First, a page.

- A signal is used in UNIX systems to notify a process that a particular event has occurred.
- A signal may be received either synchronously or asynchronously, depending on the source of and the reason for the event being signaled.
- A signal is generated by the occurrence of a particular event.
- A generated signal is delivered to a process.
- Once delivered, the signal must be handled.
- Examples of synchronous signals include illegal memory access and division by O. If a running program performs either of these actions, a signal is generated.
- Synchronous signals are delivered to the same process that performed the operation that caused the signal (that is the reason they are considered synchronous).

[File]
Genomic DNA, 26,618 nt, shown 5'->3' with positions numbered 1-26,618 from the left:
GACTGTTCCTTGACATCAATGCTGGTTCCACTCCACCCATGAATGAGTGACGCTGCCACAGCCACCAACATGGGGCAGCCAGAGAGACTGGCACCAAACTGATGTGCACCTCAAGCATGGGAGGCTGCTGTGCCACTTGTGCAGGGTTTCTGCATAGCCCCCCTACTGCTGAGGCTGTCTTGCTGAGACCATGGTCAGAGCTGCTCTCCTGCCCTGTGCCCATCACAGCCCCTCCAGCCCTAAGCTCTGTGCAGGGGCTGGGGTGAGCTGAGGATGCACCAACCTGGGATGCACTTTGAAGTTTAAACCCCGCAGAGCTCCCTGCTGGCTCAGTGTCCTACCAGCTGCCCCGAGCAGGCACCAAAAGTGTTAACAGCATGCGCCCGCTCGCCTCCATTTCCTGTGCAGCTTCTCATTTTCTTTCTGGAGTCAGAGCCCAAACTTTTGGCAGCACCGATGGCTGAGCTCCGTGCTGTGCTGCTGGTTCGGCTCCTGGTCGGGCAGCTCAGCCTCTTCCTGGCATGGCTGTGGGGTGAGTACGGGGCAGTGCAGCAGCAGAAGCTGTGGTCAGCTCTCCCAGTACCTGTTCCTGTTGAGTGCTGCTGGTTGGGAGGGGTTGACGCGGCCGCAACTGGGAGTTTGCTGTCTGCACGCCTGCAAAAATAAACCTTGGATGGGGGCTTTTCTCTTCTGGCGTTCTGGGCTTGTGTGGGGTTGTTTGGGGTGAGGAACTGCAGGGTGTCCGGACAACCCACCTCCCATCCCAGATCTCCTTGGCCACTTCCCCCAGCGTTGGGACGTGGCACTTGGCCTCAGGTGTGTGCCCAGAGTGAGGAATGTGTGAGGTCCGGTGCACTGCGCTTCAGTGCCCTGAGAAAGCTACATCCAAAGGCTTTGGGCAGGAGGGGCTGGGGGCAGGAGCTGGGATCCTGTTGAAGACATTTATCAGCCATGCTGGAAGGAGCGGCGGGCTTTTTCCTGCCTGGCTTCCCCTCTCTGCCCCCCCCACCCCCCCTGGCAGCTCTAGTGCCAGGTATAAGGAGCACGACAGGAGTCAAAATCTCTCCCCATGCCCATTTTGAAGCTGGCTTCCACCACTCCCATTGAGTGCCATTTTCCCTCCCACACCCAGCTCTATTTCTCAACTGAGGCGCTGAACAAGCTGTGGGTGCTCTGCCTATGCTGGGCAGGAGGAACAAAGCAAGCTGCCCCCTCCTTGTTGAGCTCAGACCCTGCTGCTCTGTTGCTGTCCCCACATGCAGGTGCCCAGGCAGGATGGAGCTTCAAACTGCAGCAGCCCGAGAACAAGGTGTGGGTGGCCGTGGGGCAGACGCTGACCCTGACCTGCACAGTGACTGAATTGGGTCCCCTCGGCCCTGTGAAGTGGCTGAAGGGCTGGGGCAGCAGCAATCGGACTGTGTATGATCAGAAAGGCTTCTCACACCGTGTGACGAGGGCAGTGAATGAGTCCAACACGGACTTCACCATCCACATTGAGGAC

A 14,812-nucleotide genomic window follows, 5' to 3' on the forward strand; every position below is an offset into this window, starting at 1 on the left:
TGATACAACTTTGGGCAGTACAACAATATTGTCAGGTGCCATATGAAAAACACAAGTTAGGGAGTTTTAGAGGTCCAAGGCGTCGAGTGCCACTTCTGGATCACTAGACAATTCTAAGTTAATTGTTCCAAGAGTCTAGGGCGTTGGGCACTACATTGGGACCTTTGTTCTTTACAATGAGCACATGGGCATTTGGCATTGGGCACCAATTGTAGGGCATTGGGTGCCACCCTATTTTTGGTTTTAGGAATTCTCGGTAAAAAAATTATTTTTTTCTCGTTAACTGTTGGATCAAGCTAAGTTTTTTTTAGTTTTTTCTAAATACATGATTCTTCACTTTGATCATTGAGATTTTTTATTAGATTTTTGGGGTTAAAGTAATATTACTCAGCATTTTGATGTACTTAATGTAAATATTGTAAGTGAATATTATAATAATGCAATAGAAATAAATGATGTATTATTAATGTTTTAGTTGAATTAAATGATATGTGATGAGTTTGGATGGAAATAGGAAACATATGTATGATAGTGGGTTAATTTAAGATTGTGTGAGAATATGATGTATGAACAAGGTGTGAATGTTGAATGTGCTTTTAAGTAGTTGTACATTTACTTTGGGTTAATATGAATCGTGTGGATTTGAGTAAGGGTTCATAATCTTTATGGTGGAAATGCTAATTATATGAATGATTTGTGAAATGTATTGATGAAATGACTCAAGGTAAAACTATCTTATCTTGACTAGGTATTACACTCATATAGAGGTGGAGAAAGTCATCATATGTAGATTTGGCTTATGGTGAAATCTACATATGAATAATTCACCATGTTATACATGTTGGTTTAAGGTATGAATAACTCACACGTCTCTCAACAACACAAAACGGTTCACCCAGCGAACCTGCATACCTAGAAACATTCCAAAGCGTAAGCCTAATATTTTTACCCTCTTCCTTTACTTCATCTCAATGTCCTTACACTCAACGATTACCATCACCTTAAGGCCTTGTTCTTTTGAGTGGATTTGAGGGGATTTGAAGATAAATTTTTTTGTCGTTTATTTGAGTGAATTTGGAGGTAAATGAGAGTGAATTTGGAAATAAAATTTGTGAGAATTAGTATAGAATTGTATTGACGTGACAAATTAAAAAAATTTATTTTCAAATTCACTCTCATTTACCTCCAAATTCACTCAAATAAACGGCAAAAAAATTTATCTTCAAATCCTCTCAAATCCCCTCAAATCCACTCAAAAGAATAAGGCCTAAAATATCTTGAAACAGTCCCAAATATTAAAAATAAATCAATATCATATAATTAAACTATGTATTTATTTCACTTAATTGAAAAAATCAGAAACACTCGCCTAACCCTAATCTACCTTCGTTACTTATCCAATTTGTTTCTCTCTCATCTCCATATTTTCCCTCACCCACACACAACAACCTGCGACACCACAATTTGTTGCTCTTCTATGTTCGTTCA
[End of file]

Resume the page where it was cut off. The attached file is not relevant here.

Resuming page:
- When a signal is generated by an event external to a running process, that process receives the signal asynchronously.
- Examples of such signals include terminating a process with specific keystrokes (such as
and having a timer expire.
- Typically, an asynchronous signal is sent to another process.
- Every signal may be handled by one of two possible handlers:
- A default signal handler.
- A user-defined signal handler
- Every signal has a default signal handler that is run by the kernel when handling that signal. This default action can be overridden by a user-defined signal handler that is called to handle the signal.